US Senate approves deal on 'fiscal cliff' crisis


WASHINGTON - The White House and top Republicans struck a dramatic deal to avert huge New Year tax hikes and postpone automatic spending cuts that had threatened to send the US economy into recession.

After months of agonizing over the crisis, weeks of debate about a possible  solution, and days of intense, closed-door negotiations, members of the US  Senate voted overwhelmingly 89-8 early Tuesday to pass a controversial bill  that averts the so-called “fiscal cliff.” 

It now goes to the House of Representatives, which could hold a vote on the  measure later New Year’s Day. US President Barack Obama in a statement urged  the House to “pass it without delay.”   

If the measure is agreed by both chambers of Congress, it would hand Obama  a victory by hiking tax rates on households earning over 450,000 a year, but  exempt everyone else from a planned tax increase.   

“While neither Democrats nor Republicans got everything they wanted, this  agreement is the right thing to do for our country and the House should pass it  without delay,” Obama said in his statement.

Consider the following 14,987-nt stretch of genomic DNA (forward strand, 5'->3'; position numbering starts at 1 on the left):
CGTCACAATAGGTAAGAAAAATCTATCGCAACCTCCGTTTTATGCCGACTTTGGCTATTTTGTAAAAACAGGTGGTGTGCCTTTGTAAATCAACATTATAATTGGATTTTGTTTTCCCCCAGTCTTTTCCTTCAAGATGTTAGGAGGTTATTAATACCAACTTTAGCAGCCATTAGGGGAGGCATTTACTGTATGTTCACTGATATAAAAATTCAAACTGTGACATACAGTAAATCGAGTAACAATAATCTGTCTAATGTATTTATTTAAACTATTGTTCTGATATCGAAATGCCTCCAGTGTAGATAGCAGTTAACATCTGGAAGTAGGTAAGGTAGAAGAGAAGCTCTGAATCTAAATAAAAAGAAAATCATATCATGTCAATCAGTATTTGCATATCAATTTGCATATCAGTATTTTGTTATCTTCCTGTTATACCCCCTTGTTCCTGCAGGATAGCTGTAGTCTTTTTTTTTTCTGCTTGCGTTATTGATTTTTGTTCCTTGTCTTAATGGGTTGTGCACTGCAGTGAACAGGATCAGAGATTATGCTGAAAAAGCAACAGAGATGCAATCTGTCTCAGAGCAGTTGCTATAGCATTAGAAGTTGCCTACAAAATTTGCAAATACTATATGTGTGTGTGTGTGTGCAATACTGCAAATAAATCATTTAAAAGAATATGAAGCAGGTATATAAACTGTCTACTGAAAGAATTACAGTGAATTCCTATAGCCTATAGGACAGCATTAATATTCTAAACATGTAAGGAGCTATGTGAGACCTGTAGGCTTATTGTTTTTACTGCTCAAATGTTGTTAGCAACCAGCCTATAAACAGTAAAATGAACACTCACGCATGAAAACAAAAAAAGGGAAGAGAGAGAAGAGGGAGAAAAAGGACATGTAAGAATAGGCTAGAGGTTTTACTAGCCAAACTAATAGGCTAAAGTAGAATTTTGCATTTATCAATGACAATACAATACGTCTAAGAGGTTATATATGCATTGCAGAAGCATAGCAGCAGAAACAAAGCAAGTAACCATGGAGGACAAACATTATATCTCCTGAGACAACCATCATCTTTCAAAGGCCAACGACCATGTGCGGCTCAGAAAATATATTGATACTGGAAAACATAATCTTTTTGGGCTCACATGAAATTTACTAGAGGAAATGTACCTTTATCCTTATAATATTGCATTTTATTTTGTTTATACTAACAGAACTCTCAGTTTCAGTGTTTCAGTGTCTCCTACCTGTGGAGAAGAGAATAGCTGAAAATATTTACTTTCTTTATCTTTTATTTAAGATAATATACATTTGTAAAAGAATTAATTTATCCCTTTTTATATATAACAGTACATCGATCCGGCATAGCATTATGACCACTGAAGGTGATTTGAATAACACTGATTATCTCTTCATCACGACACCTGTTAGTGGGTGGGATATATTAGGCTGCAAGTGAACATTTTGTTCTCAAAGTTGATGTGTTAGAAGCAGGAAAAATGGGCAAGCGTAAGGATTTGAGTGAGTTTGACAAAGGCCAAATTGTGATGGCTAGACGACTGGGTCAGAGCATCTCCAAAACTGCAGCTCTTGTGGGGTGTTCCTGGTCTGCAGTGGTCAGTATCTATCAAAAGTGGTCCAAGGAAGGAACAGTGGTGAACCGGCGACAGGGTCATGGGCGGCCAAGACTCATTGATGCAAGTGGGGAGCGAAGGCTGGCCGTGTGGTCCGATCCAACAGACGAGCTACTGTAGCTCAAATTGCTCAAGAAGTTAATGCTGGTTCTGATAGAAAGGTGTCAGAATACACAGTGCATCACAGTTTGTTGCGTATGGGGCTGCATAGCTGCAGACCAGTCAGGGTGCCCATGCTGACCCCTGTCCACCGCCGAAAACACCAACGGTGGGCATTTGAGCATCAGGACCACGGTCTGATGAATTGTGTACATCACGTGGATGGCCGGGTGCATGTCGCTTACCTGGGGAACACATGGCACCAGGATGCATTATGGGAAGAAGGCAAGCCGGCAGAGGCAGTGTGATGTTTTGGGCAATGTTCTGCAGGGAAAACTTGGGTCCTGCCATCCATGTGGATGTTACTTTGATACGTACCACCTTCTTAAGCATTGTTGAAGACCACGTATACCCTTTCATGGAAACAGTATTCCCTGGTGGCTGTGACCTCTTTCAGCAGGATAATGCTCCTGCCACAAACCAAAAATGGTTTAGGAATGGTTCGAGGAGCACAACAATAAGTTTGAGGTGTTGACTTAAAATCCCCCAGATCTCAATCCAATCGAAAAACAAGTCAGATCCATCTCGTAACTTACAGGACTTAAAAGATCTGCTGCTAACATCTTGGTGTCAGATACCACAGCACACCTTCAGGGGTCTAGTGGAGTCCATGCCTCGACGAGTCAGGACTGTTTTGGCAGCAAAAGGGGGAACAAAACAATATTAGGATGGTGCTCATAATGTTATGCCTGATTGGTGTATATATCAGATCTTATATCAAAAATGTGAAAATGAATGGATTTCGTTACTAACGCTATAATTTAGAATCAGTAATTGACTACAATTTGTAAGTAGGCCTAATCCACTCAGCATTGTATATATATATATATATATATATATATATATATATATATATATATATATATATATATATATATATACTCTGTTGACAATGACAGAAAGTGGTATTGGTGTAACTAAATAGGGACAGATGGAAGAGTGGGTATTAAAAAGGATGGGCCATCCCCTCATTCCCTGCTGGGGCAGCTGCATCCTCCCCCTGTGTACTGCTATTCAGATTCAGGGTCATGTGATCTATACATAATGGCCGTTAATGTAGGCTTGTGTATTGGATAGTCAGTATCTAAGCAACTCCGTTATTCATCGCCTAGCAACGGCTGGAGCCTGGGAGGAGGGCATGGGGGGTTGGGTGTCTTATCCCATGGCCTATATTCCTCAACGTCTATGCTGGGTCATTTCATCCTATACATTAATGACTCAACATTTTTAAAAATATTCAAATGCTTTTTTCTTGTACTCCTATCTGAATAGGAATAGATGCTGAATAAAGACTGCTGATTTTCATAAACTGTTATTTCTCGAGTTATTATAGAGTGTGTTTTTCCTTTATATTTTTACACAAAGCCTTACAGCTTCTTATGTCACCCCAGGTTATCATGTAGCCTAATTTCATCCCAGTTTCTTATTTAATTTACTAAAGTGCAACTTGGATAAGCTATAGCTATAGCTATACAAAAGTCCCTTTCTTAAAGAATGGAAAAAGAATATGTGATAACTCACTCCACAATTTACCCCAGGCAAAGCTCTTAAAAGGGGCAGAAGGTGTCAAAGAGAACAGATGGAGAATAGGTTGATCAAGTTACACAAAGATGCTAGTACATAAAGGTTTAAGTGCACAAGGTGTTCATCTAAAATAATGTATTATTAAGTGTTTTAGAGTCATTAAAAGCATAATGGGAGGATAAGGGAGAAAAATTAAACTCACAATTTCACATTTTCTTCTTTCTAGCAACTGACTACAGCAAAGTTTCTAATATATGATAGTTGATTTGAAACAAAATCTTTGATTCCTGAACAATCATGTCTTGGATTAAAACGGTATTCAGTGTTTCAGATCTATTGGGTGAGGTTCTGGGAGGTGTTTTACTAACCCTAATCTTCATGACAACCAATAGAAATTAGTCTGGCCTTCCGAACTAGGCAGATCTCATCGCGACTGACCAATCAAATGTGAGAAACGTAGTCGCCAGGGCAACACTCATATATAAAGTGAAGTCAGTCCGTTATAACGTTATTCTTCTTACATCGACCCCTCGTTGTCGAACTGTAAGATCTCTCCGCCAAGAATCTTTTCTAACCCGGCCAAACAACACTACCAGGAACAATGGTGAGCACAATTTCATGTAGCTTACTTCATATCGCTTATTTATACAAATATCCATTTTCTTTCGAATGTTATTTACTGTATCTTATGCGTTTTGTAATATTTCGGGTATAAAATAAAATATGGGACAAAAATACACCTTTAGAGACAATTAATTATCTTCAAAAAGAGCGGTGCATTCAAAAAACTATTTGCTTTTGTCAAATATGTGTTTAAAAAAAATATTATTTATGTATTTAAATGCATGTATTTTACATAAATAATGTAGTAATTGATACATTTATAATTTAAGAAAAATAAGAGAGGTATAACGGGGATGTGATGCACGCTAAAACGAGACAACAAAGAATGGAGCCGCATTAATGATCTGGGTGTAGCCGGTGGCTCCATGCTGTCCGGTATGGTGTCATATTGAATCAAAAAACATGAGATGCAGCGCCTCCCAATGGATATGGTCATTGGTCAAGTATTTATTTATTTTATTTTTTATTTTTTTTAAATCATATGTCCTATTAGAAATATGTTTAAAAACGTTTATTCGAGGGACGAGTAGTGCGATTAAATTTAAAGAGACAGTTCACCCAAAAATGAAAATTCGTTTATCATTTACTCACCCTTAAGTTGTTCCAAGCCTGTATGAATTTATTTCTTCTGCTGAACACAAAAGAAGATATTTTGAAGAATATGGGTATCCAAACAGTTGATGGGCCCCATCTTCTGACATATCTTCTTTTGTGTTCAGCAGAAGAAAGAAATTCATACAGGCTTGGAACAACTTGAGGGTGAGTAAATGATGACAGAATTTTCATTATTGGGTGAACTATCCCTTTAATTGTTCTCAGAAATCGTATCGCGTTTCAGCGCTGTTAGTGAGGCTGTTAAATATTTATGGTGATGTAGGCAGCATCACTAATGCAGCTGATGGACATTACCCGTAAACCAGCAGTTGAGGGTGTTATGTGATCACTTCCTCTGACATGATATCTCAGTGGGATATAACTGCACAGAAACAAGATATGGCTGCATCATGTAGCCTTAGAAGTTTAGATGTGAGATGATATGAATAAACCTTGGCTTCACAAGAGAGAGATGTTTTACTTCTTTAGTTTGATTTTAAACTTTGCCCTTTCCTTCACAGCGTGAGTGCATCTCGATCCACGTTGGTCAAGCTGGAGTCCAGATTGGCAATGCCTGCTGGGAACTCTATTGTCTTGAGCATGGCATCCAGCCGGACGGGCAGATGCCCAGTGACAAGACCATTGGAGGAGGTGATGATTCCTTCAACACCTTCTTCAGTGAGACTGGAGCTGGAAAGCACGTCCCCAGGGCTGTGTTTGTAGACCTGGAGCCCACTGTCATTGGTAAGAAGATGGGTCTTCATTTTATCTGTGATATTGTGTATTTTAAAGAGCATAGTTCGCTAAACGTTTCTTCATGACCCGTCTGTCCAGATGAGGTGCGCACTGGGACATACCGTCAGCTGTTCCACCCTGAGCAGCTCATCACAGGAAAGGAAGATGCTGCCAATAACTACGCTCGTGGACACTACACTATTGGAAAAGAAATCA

The deal puts off 109 billion in budget cuts across the government for two  months, but in the process sets the stage for a new showdown between Obama’s  Democrats and Republicans in dysfunctional Washington at the end of February.   

“There’s more work to do to reduce our deficits, and I’m willing to do it,”  Obama said.   

Vice President Joe Biden, who negotiated the deal with top Senate  Republican Mitch McConnell, trooped to Capitol Hill to sell it to Democratic  senators, some of whom wanted tax hikes to kick in at a lower threshold.  

 Had no deal been struck, experts warned that the fragile US economy could  have been sent spinning back into recession by the 500 billion combined whack  from spending cuts and tax hikes.  

In the end, the deal was clinched a few hours before a midnight deadline.  The Senate vote came just after 2:00 am (0700 GMT), while the House was not due  back into session until Tuesday.  

Now it remains for Republican House Speaker John Boehner to rally his  restive conservative coalition around the pact, which will likely need some  Democratic votes in the House to pass. --  AFP

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